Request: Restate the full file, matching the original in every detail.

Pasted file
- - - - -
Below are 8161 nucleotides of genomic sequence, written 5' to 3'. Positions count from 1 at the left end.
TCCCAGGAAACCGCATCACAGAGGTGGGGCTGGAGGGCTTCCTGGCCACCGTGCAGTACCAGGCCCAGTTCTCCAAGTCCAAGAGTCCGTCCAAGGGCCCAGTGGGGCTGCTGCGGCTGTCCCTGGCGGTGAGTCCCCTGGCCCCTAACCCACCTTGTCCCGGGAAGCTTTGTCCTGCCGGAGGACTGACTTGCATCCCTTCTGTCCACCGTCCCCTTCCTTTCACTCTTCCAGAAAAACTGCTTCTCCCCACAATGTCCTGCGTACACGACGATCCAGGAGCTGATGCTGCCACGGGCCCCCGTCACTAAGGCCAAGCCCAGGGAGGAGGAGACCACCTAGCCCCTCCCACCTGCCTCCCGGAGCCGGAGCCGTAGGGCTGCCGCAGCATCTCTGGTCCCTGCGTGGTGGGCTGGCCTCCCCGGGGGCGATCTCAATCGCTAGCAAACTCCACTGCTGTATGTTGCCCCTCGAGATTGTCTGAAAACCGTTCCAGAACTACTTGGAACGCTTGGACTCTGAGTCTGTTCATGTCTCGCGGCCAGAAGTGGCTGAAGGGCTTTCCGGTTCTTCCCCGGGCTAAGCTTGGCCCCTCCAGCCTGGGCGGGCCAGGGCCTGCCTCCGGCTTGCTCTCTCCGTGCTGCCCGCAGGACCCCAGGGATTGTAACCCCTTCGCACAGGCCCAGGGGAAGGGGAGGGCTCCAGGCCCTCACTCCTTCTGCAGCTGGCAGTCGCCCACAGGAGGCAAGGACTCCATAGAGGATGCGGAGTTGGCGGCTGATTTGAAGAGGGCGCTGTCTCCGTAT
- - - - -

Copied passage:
Below are 8161 nucleotides of genomic sequence, written 5' to 3'. Positions count from 1 at the left end.
TCCCAGGAAACCGCATCACAGAGGTGGGGCTGGAGGGCTTCCTGGCCACCGTGCAGTACCAGGCCCAGTTCTCCAAGTCCAAGAGTCCGTCCAAGGGCCCAGTGGGGCTGCTGCGGCTGTCCCTGGCGGTGAGTCCCCTGGCCCCTAACCCACCTTGTCCCGGGAAGCTTTGTCCTGCCGGAGGACTGACTTGCATCCCTTCTGTCCACCGTCCCCTTCCTTTCACTCTTCCAGAAAAACTGCTTCTCCCCACAATGTCCTGCGTACACGACGATCCAGGAGCTGATGCTGCCACGGGCCCCCGTCACTAAGGCCAAGCCCAGGGAGGAGGAGACCACCTAGCCCCTCCCACCTGCCTCCCGGAGCCGGAGCCGTAGGGCTGCCGCAGCATCTCTGGTCCCTGCGTGGTGGGCTGGCCTCCCCGGGGGCGATCTCAATCGCTAGCAAACTCCACTGCTGTATGTTGCCCCTCGAGATTGTCTGAAAACCGTTCCAGAACTACTTGGAACGCTTGGACTCTGAGTCTGTTCATGTCTCGCGGCCAGAAGTGGCTGAAGGGCTTTCCGGTTCTTCCCCGGGCTAAGCTTGGCCCCTCCAGCCTGGGCGGGCCAGGGCCTGCCTCCGGCTTGCTCTCTCCGTGCTGCCCGCAGGACCCCAGGGATTGTAACCCCTTCGCACAGGCCCAGGGGAAGGGGAGGGCTCCAGGCCCTCACTCCTTCTGCAGCTGGCAGTCGCCCACAGGAGGCAAGGACTCCATAGAGGATGCGGAGTTGGCGGCTGATTTGAAGAGGGCGCTGTCTCCGTAT